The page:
By Carter Tiffany Rice
LABEL: WalloperGENRE: RockREVIEWED: October 27, 2023

On their sophomore album, the Edinburgh band struggles to shed its skin: a bizarre departure from punk prowess.

Bird, the Edinburgh-based punk outfit that made waves with their debut album "Full Plate," returns with their sophomore effort, "Snakes." While their previous work was celebrated for its intricate exploration of everyday life and defiant political undertones, "Snakes" represents a sharp and perplexing departure from the band's signature style, delving almost exclusively into the lead singer Finn MacLeod's irrational fear of snakes.

"Full Plate" was a revelation, showcasing the band's knack for blending punk aggression with contemplative lyricism, tackling themes of isolation and a burning hatred for the British monarchy. This debut album resonated with listeners who appreciated its intellectual depth and emotional complexity. However, "Snakes" is an odd pivot, offering an elementary laundry list of why Finn MacLeod is afraid of snakes.

The album kicks off with "Serpentine Nightmare," where MacLeod's tremulous vocals lay bare his visceral dread of these slithering creatures. Musically, the track retains some of the band's punk grit, but the lyrical content fails to rise above the most basic expressions of phobia. While punk has often been a platform for artists to confront their deepest fears and anxieties, "Snakes" comes across as more of a confessional therapy session than a musically engaging album.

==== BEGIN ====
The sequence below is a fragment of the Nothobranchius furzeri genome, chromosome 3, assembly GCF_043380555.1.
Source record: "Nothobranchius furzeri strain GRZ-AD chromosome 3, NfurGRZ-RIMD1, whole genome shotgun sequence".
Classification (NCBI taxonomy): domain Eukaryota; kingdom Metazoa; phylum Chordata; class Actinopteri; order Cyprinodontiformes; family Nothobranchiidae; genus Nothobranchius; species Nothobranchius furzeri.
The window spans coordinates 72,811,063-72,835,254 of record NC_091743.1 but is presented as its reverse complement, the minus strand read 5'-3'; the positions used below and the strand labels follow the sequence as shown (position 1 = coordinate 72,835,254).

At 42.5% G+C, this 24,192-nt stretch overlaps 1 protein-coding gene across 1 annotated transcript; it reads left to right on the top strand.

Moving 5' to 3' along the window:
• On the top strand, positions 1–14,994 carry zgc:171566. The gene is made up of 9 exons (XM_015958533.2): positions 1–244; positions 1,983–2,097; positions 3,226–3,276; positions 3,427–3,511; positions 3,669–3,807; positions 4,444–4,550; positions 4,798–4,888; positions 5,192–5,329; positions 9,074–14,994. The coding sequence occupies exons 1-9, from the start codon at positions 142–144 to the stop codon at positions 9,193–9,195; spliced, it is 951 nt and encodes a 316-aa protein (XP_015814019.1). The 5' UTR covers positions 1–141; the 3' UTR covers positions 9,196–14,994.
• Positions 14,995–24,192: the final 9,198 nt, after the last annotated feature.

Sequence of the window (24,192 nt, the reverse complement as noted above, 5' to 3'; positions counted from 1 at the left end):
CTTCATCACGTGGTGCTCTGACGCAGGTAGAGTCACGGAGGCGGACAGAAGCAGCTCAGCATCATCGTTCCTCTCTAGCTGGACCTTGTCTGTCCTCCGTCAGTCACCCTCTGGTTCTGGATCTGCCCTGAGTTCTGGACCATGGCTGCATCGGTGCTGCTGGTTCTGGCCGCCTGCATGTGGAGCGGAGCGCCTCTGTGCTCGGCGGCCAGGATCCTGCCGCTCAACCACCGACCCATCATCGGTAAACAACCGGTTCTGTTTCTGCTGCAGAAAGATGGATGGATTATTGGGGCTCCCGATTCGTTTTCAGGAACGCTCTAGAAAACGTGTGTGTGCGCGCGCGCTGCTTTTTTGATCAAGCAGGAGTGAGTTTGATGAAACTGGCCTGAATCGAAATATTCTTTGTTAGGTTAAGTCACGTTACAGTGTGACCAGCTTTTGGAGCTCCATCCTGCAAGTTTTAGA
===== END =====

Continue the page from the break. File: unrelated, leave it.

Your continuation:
Tracks like "Fangs in My Dreams" and "Cold-Blooded Panic" continue to wallow in MacLeod's snake-induced anxiety, providing little variation in lyrical content or musical approach. This relentless fixation on a single theme stifles the album's potential for growth, experimentation, and social commentary.

Sonically, "Snakes" retains the band's punk sensibilities, and the instrumentals are still relatively solid. The guitar work and drumming remain competent, but they often feel like an afterthought compared to the singular focus on MacLeod's snake phobia. There are fleeting moments of promise, such as in "Rattlesnake Rhapsody," where the band briefly rekindles their previous intensity and vigor, hinting at the possibility of a more balanced and dynamic album.

In terms of lyrics, "Snakes" is a letdown. The sheer repetition of MacLeod's fear and the absence of the thought-provoking social commentary that characterized "Full Plate" make the album feel one-dimensional. Even when punk music simplifies themes, it typically retains a sense of urgency and purpose. Here, the narrative arc is conspicuously absent.

The album concludes with "Ophidiophobia Blues," a poignant reminder of the band's potential to delve deeper into their personal fears while still engaging listeners with powerful storytelling. However, this late redemption is not enough to salvage an album that largely fails to resonate or inspire.

In the end, "Snakes" by Bird represents a curious misstep in the band's trajectory. While it's natural for artists to evolve and experiment, this departure from their previous complex introspection to a singular obsession with a personal fear feels like a missed opportunity. "Snakes" lacks the depth and intellectual resonance of its predecessor, leaving fans longing for the band's return to the thoughtful, politically charged punk that put them on the map.